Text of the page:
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Real Estate Fundraising into Year 2021 and Beyond

Real estate fundraising was hit hard during Q3 2020 as the full effects of the COVID-19 pandemic began to materialize. This marks a significant shift in a short period of time: Q2 data was relatively positive – in terms of aggregate capital raised, if not the number of funds closed. Compared with last quarter, both the number of funds closed and total capital raised reduced sharply in Q3.

Reflecting the market uncertainly, just $21bn was raised during the quarter, compared with $45bn in Q2. Often a key driver of investor activity, the retail sector faces significant uncertainty as shopping habits evolve. And since COVID-19, online shopping has represented a larger share of total shopping baskets. The shift by retail real estate owners toward experiential shopping centers means nothing if footfall is a fraction of what it was just a year ago and rent collection is proving difficult.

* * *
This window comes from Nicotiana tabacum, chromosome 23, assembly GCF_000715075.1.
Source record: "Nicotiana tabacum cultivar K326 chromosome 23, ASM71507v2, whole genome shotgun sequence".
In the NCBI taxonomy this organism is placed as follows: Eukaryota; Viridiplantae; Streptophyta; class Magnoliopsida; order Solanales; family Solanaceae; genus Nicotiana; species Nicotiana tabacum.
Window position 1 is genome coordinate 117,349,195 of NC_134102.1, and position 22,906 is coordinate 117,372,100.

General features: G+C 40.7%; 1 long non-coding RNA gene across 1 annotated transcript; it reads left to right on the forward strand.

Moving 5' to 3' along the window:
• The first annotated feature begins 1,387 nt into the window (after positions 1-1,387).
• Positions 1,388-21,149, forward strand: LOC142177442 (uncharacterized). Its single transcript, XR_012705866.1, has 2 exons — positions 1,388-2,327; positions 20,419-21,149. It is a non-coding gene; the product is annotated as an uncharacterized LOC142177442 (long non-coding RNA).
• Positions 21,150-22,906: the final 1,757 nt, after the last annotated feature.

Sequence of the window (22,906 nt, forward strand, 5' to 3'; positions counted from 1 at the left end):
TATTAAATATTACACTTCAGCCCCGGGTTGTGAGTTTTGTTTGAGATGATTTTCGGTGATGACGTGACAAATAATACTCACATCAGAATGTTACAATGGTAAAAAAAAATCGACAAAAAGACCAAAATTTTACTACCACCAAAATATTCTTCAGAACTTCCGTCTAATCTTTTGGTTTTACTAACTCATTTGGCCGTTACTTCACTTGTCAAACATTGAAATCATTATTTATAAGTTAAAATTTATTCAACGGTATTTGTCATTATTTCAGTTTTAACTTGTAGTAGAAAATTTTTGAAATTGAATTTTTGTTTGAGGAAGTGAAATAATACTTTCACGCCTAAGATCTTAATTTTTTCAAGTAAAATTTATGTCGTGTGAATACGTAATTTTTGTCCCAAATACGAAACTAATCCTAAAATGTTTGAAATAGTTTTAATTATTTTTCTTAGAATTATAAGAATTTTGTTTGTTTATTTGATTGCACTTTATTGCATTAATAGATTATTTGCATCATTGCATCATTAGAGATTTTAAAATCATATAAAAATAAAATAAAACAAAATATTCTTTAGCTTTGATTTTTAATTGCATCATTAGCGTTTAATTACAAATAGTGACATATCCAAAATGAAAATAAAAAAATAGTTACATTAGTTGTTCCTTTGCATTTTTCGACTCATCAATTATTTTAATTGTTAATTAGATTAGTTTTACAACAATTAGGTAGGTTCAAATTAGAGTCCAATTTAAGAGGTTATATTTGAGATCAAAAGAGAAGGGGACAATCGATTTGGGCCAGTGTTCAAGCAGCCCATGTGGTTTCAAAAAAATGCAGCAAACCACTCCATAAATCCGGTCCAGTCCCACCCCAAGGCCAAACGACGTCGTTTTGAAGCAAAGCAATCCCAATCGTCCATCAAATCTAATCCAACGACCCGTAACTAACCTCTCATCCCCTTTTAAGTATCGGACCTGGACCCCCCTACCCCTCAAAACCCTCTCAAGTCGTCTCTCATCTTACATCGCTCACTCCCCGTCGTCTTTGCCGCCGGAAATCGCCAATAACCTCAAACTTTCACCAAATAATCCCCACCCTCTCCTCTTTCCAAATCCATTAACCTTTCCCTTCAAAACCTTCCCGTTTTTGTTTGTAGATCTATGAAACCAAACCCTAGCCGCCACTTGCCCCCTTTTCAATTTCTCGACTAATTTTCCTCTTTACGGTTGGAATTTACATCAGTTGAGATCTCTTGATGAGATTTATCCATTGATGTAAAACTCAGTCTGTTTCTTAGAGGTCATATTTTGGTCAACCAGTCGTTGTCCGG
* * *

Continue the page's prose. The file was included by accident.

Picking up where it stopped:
With fewer people working in offices, too, demand for office assets could fall. That said, this could be coupled with the need for additional space to accommodate new working practices.

Preqin data shows investors favored the more established and liquid markets of North America and Europe during Q3.

While overall capital-raising numbers are down, many fund managers have been successful in attracting new capital. More than one in five (22%) funds closed by the end of Q3 managed to secure greater than 125% of its initial target. Meanwhile, just 6% of funds secured less than 50% of their initial target. In such a tough fundraising market, it is taking longer to achieve those sums. During Q3, 24% of funds closed spent more than two years in market. Going into Year 2021 you can expect Fundraising for Real Estate and or other asset classes to take longer than normal.

John Denes – CEO – REO Capital, LLC – www.reocapitalllc.com

Real Estate funds struggle
Real Estate Funds Struggle

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